Yes, you may ship an HCT/P before completion of the donor-eligibility determination (§ 1271.60(c)). However, in accordance with § 1271.60(c), the HCT/P must be kept in quarantine and must be accompanied by records that:

  • Identify the donor (e.g., by a distinct identification code affixed to the HCT/P container);
  • State that the donor-eligibility determination is not complete; and
  • State that the HCT/P must not be implanted, transplanted, infused, or transferred until the donor-eligibility determination is complete, except in cases of urgent medical need under § 1271.60(d), and described in section VIII.C. of this document.
  1. How do I store HCT/Ps from a donor who has been determined to be ineligible?

Under § 1271.65(a), if a donor is determined to be ineligible you must store or identify the HCT/Ps from the ineligible donor in a physically separate area clearly identified for such use, or follow other procedures that are adequate to prevent improper release, until the HCT/Ps are destroyed or distributed for use in certain limited circumstances identified in § 1271.65 (b) and (c), and described in section VIII.D. of this document. Examples of ways in which you may comply with this requirement, include employing separate refrigerators or freezers, using separate shelves in a single refrigerator or freezer, and using an automated designation system.

In accordance with § 1271.47(a), you must describe in your standard operating procedures (SOPs) the method you choose to store or identify the HCT/Ps from the ineligible donor.

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  1. DONOR SCREENING (§ 1271.75)
  1. For what diseases or conditions must I screen cell and tissue donors?

Under § 1271.75(a), you must screen a cell and tissue donor by reviewing relevant medical records for risk factors for, and clinical evidence of, relevant communicable disease agents and diseases; and communicable disease risks associated with xenotransplantation, unless an exception identified in § 1271.90(a) applies. For donors of viable, leukocyte-rich cells or tissue, you must also screen for HTLV (§ 1275.75(b)). You must also screen donors of reproductive cells and tissue for the additional diseases identified as relevant to those HCT/Ps in § 1271.75(c). (See section III.C. of this document for discussion of relevant communicable disease agents and diseases.)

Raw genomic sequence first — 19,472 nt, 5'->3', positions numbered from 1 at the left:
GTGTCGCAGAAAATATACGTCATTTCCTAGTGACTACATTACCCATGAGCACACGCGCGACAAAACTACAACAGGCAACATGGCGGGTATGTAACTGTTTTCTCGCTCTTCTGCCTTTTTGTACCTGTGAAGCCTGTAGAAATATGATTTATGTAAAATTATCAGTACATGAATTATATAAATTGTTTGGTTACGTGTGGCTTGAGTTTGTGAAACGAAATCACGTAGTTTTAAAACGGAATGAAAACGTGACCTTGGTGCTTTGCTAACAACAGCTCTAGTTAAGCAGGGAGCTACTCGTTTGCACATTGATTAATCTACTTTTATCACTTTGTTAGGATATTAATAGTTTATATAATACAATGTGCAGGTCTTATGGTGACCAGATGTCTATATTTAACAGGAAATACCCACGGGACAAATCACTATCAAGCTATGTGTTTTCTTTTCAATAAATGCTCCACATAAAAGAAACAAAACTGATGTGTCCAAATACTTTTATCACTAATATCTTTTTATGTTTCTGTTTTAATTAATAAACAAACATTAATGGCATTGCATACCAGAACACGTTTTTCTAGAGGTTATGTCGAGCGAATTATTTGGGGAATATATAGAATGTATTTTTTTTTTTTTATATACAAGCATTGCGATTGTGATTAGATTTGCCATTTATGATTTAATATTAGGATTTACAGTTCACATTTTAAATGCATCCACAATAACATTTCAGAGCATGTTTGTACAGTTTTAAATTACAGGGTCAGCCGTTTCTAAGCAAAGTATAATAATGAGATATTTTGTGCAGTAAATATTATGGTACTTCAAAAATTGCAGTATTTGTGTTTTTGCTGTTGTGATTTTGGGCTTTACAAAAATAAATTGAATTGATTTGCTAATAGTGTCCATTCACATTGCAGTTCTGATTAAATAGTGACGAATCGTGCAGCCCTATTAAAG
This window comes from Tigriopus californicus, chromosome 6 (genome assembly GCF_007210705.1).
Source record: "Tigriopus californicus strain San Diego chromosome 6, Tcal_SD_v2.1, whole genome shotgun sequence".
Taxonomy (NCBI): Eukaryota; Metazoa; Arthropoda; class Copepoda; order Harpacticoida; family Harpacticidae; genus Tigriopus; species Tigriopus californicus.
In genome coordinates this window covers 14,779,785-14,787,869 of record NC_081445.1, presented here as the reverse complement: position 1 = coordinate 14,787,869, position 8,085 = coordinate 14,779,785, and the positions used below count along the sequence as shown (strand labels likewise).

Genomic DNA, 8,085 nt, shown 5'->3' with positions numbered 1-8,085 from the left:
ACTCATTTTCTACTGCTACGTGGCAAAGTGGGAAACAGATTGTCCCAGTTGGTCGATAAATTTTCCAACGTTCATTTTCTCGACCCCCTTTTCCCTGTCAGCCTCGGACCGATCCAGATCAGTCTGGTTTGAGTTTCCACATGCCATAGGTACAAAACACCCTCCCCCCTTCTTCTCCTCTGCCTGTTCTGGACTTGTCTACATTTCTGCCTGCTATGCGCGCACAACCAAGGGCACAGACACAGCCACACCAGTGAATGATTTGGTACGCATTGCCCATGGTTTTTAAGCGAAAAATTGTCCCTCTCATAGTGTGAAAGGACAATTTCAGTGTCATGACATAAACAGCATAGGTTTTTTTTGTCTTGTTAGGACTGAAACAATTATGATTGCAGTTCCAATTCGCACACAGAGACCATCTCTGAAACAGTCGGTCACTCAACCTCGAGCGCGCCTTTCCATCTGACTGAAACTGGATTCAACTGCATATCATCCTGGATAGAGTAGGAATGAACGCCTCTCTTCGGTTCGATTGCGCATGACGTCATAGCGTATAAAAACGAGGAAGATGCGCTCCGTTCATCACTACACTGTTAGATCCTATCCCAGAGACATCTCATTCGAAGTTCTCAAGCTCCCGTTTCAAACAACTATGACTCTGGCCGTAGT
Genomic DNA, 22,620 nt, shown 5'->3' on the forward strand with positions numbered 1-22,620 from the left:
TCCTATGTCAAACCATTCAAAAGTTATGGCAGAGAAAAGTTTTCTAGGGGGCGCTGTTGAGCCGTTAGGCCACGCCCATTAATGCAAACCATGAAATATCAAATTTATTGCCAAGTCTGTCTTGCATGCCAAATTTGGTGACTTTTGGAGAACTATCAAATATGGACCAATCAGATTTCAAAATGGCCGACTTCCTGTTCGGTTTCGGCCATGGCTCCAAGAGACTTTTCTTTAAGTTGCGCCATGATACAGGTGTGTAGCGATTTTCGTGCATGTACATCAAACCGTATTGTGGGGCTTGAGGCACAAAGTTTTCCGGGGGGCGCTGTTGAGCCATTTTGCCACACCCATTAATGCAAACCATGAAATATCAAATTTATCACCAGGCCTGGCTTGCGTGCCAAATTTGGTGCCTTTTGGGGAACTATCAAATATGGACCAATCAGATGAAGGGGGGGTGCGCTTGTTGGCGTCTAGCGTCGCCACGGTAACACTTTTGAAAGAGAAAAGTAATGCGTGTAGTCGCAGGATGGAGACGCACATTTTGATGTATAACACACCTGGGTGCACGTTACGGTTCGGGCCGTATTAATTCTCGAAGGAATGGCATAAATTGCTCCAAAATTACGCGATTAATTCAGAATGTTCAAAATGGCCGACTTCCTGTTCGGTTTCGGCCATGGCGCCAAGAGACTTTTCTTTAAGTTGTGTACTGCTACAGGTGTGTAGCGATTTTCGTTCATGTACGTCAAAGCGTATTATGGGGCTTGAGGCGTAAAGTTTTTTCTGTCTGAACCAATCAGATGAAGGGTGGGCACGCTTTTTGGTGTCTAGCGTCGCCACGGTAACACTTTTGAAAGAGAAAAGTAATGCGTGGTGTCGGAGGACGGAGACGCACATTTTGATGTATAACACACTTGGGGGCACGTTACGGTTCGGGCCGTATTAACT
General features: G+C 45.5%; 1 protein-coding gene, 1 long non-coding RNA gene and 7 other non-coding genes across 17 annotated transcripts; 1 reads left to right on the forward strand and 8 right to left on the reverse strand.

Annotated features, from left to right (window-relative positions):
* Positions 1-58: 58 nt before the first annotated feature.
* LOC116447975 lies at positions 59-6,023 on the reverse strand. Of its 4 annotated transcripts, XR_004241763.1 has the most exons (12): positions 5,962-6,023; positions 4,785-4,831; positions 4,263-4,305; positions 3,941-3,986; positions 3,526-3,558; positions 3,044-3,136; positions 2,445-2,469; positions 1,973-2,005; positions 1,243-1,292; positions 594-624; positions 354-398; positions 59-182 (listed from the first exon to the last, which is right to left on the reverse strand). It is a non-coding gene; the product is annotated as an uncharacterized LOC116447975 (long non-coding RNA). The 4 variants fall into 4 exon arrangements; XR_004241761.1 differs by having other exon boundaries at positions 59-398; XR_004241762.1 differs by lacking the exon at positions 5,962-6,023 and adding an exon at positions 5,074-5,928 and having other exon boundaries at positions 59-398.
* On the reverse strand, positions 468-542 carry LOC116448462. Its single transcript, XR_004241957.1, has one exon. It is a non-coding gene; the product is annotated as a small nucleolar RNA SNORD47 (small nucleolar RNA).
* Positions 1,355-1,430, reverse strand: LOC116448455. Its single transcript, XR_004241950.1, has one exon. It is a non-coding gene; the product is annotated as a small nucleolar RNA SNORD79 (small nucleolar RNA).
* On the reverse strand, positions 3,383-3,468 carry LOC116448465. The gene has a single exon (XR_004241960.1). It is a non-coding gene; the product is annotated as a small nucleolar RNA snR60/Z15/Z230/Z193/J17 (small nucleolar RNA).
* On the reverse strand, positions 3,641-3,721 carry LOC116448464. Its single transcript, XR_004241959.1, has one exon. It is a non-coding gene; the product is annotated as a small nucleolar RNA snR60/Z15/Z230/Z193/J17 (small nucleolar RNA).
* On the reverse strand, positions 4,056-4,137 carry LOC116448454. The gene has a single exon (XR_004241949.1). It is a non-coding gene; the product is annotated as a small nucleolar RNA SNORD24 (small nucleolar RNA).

1. How do I screen a donor who is one month of age or younger?

Under § 1271.75, you must screen all donors, including infant donors one month of age or less, except as provided under § 1271.90. Since a donor who is one month of age or younger cannot participate in the donor medical history interview, you must interview another individual able to provide the information sought in the interview (§ 1271.3(n)(2)).

You should also screen the birth mother when an infant is one month of age or less. Donor screening of the birth mother should involve a donor medical history interview and review of available medical records; the physical examination or physical assessment of the birth mother is recommended when practical.

  1. What sources of information do I review?

When you screen a potential cell or tissue donor, you must review “relevant medical records” for risk factors for, and clinical evidence of, the relevant communicable diseases listed in § 1271.75(a)(1). Risk factors are described in section IV.E., clinical evidence in section IV.F., and physical evidence in section IV.G.

Relevant medical records, as defined under § 1271.3(s), means a collection of documents that includes: (1) a current donor medical history interview; (2) a current report of the physical assessment of a cadaveric donor or the physical examination of a living donor; and (3) other available records listed in § 1271.3(s)(1) through (4). We describe these three elements as follows:

  1. The donor medical history interview (§ 1271.3(n)) is a documented dialogue concerning the donor's medical history and relevant social behavior:
  1. With a living donor; or
  2. If the donor is not living or is unable to participate in the interview, then with one or more individuals who can provide the information sought. These individuals might be:
  • The donor's next of kin;
  • The nearest available relative;
  • A member of the donor's household;
  • An individual with an affinity relationship with the donor (e.g., caretaker, friend, partner); or
  • the donor's primary treating physician.

In accordance with § 1271.47, you must establish and maintain standard operating procedures to assure that receipt and review of relevant medical records are properly conducted. In addition, for medical records created for the purpose of assisting in determining donor eligibility, such as records of the donor medical history interview and the report of a physical assessment of a cadaveric donor, you must establish and maintain SOPs to assure that such records are current, complete, and reliable.